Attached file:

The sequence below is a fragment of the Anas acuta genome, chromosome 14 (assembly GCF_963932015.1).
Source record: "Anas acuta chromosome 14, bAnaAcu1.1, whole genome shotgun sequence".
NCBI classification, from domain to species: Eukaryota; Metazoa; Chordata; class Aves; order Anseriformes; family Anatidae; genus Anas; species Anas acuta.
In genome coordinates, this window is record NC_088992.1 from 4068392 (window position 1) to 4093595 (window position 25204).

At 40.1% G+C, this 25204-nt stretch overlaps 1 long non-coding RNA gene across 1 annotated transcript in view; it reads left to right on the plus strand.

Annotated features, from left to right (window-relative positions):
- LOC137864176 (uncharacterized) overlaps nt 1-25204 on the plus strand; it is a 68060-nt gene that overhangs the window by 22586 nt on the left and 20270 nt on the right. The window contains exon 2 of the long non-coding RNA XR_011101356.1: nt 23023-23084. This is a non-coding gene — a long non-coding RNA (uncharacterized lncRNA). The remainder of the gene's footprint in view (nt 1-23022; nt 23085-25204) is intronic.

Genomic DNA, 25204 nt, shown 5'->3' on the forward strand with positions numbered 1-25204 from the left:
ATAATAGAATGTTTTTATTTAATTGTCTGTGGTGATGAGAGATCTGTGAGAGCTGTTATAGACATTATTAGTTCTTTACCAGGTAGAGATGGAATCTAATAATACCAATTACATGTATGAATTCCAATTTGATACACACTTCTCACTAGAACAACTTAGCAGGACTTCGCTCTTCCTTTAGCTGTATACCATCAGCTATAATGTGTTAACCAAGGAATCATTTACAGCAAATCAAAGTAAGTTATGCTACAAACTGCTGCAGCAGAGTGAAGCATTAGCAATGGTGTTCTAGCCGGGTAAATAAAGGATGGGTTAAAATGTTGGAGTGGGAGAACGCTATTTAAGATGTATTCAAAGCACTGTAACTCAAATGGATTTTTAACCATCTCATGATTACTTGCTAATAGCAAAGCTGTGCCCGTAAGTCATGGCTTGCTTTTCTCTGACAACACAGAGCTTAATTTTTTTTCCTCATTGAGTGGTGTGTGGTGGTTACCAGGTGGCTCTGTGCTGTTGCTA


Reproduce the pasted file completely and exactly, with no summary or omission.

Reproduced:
The sequence below is a fragment of the Anas acuta genome, chromosome 14 (assembly GCF_963932015.1).
Source record: "Anas acuta chromosome 14, bAnaAcu1.1, whole genome shotgun sequence".
NCBI classification, from domain to species: Eukaryota; Metazoa; Chordata; class Aves; order Anseriformes; family Anatidae; genus Anas; species Anas acuta.
In genome coordinates, this window is record NC_088992.1 from 4068392 (window position 1) to 4093595 (window position 25204).

At 40.1% G+C, this 25204-nt stretch overlaps 1 long non-coding RNA gene across 1 annotated transcript in view; it reads left to right on the plus strand.

Annotated features, from left to right (window-relative positions):
- LOC137864176 (uncharacterized) overlaps nt 1-25204 on the plus strand; it is a 68060-nt gene that overhangs the window by 22586 nt on the left and 20270 nt on the right. The window contains exon 2 of the long non-coding RNA XR_011101356.1: nt 23023-23084. This is a non-coding gene — a long non-coding RNA (uncharacterized lncRNA). The remainder of the gene's footprint in view (nt 1-23022; nt 23085-25204) is intronic.

Genomic DNA, 25204 nt, shown 5'->3' on the forward strand with positions numbered 1-25204 from the left:
ATAATAGAATGTTTTTATTTAATTGTCTGTGGTGATGAGAGATCTGTGAGAGCTGTTATAGACATTATTAGTTCTTTACCAGGTAGAGATGGAATCTAATAATACCAATTACATGTATGAATTCCAATTTGATACACACTTCTCACTAGAACAACTTAGCAGGACTTCGCTCTTCCTTTAGCTGTATACCATCAGCTATAATGTGTTAACCAAGGAATCATTTACAGCAAATCAAAGTAAGTTATGCTACAAACTGCTGCAGCAGAGTGAAGCATTAGCAATGGTGTTCTAGCCGGGTAAATAAAGGATGGGTTAAAATGTTGGAGTGGGAGAACGCTATTTAAGATGTATTCAAAGCACTGTAACTCAAATGGATTTTTAACCATCTCATGATTACTTGCTAATAGCAAAGCTGTGCCCGTAAGTCATGGCTTGCTTTTCTCTGACAACACAGAGCTTAATTTTTTTTCCTCATTGAGTGGTGTGTGGTGGTTACCAGGTGGCTCTGTGCTGTTGCTA